Barriers to change

In theory, there is much to recommend the G-Cloud. Buying from the cloud leads to greater flexibility, an opportunity to eliminate involvement in long term contracts and cost savings from only using services on an ‘as and when...

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In theory, there is much to recommend the G-Cloud. Buying from the cloud leads to greater flexibility, an opportunity to eliminate involvement in long term contracts and cost savings from only using services on an ‘as and when required’ basis.

Unfortunately, while these benefits have been widely touted for three or four years, what looked good on paper hasn’t translated into practical applications on the ground. Government and public sector businesses are today facing major challenges in implementing the G-Cloud and maximising benefits gleaned as a result.

One problem facing the G-Cloud is how to manage change. A number of SMBs have been selected to put their services on the catalogue, but technology is currently advancing at its fastest rate ever. This raises some serious questions: how can government, whose procurement process often ends up stalled by bureaucracy and red tape, add, amend or retire services from the catalogue quickly and efficiently?

In other words, how can it maintain ‘flexibility for change’?

There will also be problems around cultural readiness. Government may have created a catalogue, in the shape of CloudStore, that public sector businesses can buy from, but are government agencies prepared for this? After all, these agencies are typically less culturally advanced than businesses in the private sector - and it is debatable whether government users are yet ready for the kind of transformation that moving to the cloud may bring in the way they interact with IT systems and services.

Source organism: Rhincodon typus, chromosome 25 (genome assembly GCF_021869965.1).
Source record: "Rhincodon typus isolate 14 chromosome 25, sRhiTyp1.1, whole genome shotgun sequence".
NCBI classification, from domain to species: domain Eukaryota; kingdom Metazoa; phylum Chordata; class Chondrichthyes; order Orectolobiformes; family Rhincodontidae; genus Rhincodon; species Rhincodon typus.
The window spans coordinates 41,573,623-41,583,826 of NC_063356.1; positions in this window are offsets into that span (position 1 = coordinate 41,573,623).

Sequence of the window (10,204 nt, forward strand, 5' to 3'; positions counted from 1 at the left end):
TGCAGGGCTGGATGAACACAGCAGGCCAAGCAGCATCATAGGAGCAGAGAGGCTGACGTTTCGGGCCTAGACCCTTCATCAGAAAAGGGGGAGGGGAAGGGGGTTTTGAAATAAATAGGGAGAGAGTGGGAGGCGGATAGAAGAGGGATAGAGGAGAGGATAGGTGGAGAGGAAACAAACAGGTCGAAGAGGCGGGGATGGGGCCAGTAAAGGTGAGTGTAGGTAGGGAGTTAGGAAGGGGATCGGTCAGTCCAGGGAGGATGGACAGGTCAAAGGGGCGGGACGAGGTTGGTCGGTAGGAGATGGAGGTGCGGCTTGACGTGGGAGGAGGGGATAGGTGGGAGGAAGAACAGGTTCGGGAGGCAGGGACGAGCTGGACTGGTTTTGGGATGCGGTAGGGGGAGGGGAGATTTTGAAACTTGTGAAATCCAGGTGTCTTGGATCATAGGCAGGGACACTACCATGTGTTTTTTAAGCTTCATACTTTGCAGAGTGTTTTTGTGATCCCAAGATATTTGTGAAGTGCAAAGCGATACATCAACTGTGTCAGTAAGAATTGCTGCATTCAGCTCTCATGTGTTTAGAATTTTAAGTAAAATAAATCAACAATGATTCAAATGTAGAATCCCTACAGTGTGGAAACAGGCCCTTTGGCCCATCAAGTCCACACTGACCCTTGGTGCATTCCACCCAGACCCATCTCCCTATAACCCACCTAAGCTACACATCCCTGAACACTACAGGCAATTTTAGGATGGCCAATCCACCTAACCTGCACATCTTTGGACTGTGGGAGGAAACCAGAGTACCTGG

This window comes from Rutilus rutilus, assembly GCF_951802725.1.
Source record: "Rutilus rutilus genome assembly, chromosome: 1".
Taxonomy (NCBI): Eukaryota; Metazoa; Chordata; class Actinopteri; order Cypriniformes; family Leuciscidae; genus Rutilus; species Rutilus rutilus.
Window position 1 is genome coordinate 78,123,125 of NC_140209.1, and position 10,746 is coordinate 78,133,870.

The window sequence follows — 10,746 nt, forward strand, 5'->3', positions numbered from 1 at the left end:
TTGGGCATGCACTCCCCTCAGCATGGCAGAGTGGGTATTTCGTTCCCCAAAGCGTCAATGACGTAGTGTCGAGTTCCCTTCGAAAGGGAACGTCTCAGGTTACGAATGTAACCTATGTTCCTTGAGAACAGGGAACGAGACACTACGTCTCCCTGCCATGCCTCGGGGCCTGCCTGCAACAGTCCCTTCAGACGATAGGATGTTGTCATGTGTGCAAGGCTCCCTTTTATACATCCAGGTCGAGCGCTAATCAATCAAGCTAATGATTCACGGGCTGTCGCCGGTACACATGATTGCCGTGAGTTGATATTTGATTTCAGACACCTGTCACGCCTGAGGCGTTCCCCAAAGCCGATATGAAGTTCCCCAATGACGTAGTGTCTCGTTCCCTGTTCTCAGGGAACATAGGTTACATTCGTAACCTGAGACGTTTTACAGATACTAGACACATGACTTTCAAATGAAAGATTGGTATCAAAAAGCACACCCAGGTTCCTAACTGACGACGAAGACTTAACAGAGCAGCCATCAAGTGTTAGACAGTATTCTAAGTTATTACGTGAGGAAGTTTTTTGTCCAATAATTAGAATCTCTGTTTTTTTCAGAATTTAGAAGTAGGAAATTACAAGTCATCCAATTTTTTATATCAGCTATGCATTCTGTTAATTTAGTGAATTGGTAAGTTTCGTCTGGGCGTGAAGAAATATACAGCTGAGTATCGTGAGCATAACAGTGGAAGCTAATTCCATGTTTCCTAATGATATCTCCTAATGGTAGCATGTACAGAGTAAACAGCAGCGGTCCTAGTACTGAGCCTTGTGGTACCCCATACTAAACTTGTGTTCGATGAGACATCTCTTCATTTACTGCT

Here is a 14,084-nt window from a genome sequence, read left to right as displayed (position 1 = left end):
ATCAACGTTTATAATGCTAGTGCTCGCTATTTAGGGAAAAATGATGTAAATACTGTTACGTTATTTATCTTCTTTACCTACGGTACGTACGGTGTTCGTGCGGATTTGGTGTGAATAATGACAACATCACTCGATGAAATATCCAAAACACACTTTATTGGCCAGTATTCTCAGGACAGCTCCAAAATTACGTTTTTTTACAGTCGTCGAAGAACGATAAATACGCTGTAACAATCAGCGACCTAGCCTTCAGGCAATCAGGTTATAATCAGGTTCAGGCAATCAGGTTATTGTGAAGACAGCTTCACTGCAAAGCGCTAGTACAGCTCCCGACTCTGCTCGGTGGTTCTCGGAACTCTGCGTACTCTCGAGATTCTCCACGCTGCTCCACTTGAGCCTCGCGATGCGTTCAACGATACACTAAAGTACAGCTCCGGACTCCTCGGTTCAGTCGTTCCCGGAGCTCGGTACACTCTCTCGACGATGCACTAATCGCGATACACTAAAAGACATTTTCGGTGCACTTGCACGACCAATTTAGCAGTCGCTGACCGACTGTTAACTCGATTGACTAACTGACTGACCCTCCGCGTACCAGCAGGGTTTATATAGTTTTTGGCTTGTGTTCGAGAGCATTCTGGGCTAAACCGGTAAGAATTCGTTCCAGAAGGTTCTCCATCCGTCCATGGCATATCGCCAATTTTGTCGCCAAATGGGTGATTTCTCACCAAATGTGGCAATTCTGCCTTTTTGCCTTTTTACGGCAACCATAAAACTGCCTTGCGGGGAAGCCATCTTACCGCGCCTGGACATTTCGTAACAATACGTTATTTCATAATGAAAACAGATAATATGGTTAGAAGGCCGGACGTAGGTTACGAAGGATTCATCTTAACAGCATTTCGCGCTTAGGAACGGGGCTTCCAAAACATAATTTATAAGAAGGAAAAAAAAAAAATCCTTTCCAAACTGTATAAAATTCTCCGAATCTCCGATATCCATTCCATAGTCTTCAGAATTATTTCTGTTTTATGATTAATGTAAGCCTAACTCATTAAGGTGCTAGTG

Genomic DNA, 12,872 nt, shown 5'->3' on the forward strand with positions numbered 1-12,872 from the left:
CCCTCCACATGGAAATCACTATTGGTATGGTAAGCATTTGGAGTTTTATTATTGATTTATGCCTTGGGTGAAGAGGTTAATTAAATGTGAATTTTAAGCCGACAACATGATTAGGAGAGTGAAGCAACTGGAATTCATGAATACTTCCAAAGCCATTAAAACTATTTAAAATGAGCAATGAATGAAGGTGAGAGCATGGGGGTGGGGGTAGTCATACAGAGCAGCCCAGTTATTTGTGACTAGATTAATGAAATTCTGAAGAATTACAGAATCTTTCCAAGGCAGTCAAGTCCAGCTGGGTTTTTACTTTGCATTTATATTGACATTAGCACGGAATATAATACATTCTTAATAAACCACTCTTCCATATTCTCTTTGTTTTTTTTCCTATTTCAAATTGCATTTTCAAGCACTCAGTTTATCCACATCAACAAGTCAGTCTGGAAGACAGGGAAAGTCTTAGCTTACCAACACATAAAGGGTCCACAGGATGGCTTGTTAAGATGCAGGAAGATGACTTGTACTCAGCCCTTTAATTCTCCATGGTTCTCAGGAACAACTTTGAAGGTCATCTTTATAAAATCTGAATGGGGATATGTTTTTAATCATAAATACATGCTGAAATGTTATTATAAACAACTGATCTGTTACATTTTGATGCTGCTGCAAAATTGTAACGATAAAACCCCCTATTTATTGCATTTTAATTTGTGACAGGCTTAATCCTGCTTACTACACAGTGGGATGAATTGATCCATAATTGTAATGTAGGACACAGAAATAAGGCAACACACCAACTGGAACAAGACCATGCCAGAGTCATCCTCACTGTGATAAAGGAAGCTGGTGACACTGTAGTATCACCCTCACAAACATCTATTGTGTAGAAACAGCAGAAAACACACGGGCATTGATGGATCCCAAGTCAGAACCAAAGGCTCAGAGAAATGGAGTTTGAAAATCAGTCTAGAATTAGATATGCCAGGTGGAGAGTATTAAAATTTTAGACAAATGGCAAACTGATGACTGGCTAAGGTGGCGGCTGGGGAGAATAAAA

Finally, there are issues around the way that the framework is promoted. There are currently many government frameworks in existence, and suppliers can incur huge ‘costs of sale’ getting onto these. In my view, the government needs to market its frameworks more aggressively to other agencies to ensure that the take-up gives a good return to suppliers who have often spent significant sums on this process.

This is not to say that the G-Cloud will fail, just that the time may not yet be right for it to succeed.

In two or three years, when we witness the next iteration of CloudStore, the public sector is likely to be more mature in its approach to procurement and better prepared to take advantage of the potential benefits that G-Cloud can offer. Maybe then, we will finally see theory change into practice and the start of real change in the way this country’s public sector procures and operates ICT.


by Andrew Carr, sales and marketing director, Bull UK